Approaches to Saving Gorillas in Nigeria

Categories: Journal no. 41, Protective Measures, Nigeria, Cross River National Park, Afi, Mbe, Cross River Gorilla, Gorilla Journal, Success Stories

WCS education coordinator, Mark Otu (right), hands over the keys of a snail pen to one of the project beneficiaries, John Kidze, as he receives hunting gear from him (© WCS)

WCS education coordinator, Mark Otu (right), hands over the keys of a snail pen to one of the project beneficiaries, John Kidze, as he receives hunting gear from him (© WCS)

Cross River gorillas face diverse threats resulting from high human population densities around the areas they inhabit. Efforts to save these gorillas must therefore take into account the needs of the people who live next to the gorillas. The WCS Nigeria program has developed and implemented a number of community conservation education and alternative livelihood projects.

Exchanging Guns for Snails and Beehives

Hunting is one of the main threats to the gorillas and other wildlife found within Afi Mountain Wildlife Sanctuary, the Mbe Mountains Community Wildlife Sanctuary and Cross River National Park. Hunting of wildlife is carried out by local community members for consumption and for sale to raise cash to meet their economic needs. Hunting increases during local festival periods and the Christmas and New Year celebrations. WCS believes that one of the ways to curb the threat of hunting in the area is to enhance livelihoods of community members, especially those who actively hunt and therefore directly pose the threat. The aim of the project is to reduce levels of hunting through provision of alternative livelihood activities such as snail farming and beekeeping for identified active hunters. Working with local chiefs and community leaders we identified the active hunters in each community who posed the greatest threat. As a condition each beneficiary had to demonstrate his willingness to abandon hunting and to relinquish their hunting gear (shotgun, lamp/flashlight, and cutlass) to their respective village heads or guarantors who subsequently handed over the items to WCS. The project has enjoyed wide acceptance at all sites. A total of 12 snail pens and 135 beehives have been constructed and stocked, benefiting 39 hunters from 30 different communities.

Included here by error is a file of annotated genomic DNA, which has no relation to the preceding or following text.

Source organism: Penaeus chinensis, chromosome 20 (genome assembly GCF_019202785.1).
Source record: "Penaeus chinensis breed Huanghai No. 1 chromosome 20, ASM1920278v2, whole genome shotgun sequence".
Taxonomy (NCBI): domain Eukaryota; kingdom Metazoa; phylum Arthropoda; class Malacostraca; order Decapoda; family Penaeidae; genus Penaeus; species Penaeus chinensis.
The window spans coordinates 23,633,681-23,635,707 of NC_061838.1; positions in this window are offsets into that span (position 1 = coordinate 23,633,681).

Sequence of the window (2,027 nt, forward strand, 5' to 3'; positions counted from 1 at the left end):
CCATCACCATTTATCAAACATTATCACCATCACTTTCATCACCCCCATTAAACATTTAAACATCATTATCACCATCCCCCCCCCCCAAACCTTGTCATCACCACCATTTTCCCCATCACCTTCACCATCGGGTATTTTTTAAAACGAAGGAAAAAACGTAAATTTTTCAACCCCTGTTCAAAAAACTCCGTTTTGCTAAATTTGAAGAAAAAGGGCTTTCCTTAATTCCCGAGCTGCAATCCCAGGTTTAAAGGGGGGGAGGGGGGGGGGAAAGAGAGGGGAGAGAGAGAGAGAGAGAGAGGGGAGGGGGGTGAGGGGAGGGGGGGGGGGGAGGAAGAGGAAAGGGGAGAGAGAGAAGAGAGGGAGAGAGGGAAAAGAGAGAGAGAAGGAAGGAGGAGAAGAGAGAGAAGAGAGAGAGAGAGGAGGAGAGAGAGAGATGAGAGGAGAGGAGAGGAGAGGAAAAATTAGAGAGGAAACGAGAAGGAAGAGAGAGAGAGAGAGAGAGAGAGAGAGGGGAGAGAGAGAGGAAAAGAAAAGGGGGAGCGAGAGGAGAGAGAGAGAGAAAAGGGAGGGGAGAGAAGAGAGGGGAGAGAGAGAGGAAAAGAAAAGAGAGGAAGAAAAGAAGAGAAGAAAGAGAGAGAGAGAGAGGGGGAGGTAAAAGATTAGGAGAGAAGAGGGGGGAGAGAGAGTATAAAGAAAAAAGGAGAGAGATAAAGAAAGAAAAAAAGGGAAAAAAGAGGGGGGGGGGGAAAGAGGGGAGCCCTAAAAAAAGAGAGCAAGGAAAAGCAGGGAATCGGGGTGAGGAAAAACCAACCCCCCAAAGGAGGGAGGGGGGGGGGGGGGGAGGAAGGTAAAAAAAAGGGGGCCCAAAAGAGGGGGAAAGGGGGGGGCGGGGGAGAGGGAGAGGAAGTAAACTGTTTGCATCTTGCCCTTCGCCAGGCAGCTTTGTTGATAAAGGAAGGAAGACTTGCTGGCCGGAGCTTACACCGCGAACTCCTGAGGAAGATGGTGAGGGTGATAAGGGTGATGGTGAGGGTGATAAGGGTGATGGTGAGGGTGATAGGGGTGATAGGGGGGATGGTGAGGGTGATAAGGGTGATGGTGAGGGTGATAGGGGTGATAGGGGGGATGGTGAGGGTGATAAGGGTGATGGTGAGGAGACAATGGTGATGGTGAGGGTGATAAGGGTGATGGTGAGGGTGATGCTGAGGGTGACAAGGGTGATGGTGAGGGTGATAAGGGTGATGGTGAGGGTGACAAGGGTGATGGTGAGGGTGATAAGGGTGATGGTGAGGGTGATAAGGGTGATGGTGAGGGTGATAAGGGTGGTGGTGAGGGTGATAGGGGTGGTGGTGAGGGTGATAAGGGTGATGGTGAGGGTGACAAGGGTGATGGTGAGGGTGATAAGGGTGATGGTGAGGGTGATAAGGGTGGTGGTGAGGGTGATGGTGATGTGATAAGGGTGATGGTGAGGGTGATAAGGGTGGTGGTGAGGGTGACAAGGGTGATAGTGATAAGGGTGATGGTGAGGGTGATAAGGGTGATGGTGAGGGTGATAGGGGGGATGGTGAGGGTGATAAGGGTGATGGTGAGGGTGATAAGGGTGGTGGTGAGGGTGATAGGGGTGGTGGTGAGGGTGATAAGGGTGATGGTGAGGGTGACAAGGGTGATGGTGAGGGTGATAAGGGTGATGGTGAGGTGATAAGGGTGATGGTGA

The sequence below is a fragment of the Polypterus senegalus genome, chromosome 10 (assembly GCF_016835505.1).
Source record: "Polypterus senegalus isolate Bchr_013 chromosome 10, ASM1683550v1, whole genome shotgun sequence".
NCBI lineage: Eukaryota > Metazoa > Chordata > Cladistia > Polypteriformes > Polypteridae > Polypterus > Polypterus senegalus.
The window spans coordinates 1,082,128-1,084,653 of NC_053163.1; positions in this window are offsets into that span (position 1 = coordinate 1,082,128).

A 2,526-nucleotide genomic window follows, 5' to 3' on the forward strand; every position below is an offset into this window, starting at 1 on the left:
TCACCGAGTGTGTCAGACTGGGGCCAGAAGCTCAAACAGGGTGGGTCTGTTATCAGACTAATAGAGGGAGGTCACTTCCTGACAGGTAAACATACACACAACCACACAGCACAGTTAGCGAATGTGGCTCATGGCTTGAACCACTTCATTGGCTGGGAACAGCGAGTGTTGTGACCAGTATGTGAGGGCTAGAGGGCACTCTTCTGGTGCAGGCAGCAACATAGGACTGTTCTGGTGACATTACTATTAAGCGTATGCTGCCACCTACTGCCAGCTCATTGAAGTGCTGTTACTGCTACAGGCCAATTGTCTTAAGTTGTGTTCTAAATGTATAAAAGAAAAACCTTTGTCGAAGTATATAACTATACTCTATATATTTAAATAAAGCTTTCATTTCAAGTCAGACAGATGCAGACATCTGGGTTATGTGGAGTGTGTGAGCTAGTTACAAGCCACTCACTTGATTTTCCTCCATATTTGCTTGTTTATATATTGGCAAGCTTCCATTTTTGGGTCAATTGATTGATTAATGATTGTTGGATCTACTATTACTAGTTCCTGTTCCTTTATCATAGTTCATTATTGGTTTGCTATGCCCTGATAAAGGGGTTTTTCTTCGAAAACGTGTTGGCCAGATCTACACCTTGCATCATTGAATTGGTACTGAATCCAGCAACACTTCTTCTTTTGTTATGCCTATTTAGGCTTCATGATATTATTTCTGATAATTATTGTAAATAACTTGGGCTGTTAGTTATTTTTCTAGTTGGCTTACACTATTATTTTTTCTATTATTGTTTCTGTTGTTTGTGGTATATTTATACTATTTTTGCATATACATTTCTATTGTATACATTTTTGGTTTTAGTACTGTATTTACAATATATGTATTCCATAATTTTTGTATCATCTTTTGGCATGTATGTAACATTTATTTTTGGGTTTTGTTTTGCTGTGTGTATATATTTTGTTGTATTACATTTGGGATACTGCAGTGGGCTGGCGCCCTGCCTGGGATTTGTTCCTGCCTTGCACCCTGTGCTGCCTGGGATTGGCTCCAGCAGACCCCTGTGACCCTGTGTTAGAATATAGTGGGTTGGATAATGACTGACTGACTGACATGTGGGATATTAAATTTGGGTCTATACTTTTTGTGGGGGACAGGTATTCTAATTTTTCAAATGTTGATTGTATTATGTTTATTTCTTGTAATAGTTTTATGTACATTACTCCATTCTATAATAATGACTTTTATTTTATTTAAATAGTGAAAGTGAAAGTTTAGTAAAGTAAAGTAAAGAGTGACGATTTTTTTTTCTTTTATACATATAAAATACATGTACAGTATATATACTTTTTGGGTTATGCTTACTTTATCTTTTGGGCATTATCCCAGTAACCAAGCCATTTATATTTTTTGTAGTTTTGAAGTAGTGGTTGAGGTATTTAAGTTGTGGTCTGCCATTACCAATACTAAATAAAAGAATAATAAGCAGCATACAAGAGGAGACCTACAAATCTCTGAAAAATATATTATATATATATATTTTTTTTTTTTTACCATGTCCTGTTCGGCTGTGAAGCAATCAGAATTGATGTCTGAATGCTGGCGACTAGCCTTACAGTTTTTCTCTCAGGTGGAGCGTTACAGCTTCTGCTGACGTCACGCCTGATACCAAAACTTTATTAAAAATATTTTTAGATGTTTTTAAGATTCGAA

Raising Awareness through Radio

A weekly radio programme entitled "people and conservation" has been developed by WCS to convey conservation messages to local communities at Cross River gorilla sites in Nigeria with the aim of changing attitudes toward the use of natural resources. The programme typically features discussions by a panel which includes community leaders (often village chiefs), hunters, park officers, nature enthusiasts and conservationists. The participants, who are also members of the target communities, educate the target audience in the local Boki language. So far, the programme has aired 48 times on the local CRBC FM radio station. The target audience includes hunters, farmers, fishermen, loggers, students and NTFP collectors. It is estimated that the programme has a weekly audience of around 10,000 people in 74 communities. Topics aired on the programme so far have included discussions of forest laws and decrees, sustainable use of natural resources, local attitudes to conservation, crop raiding, river poisoning as a fishing method, the hunting and trading of endangered wildlife, and community conservation within the Mbe Mountains.

Better Law Enforcement through the Training of Eco-guards

To improve protection of the gorillas living in the Mbe Mountains WCS recently organized training for 12 eco-guards who carry out daily patrols to monitor and protect the gorillas and their habitat from illegal activities. Over a period of 10 days from 5th to 15th of May 2010 the Mbe eco-guards received training in anti-poaching techniques focusing on patrol planning and coordination, ambush techniques, arrest, physical fitness, discipline, community relations and conservation education skills. Refresher training in the use of handheld CyberTracker units to collect data was also conducted during the period. The training was conducted to equip the guards with the necessary skills to carry out their protection duties effectively.
Equipped with skills acquired during the training, and with raised morale, the eco-guards are now able to conduct more effective patrols. Since the training 8 poachers have been arrested and handed over to the Conservation Association of the Mbe Mountains, the community conservation association which manages the Mbe Mountains in accordance with existing community bylaws. Three of the poachers have already been fined. Seven hunting camps have also been destroyed and 167 wire snares removed.

Andrew Dunn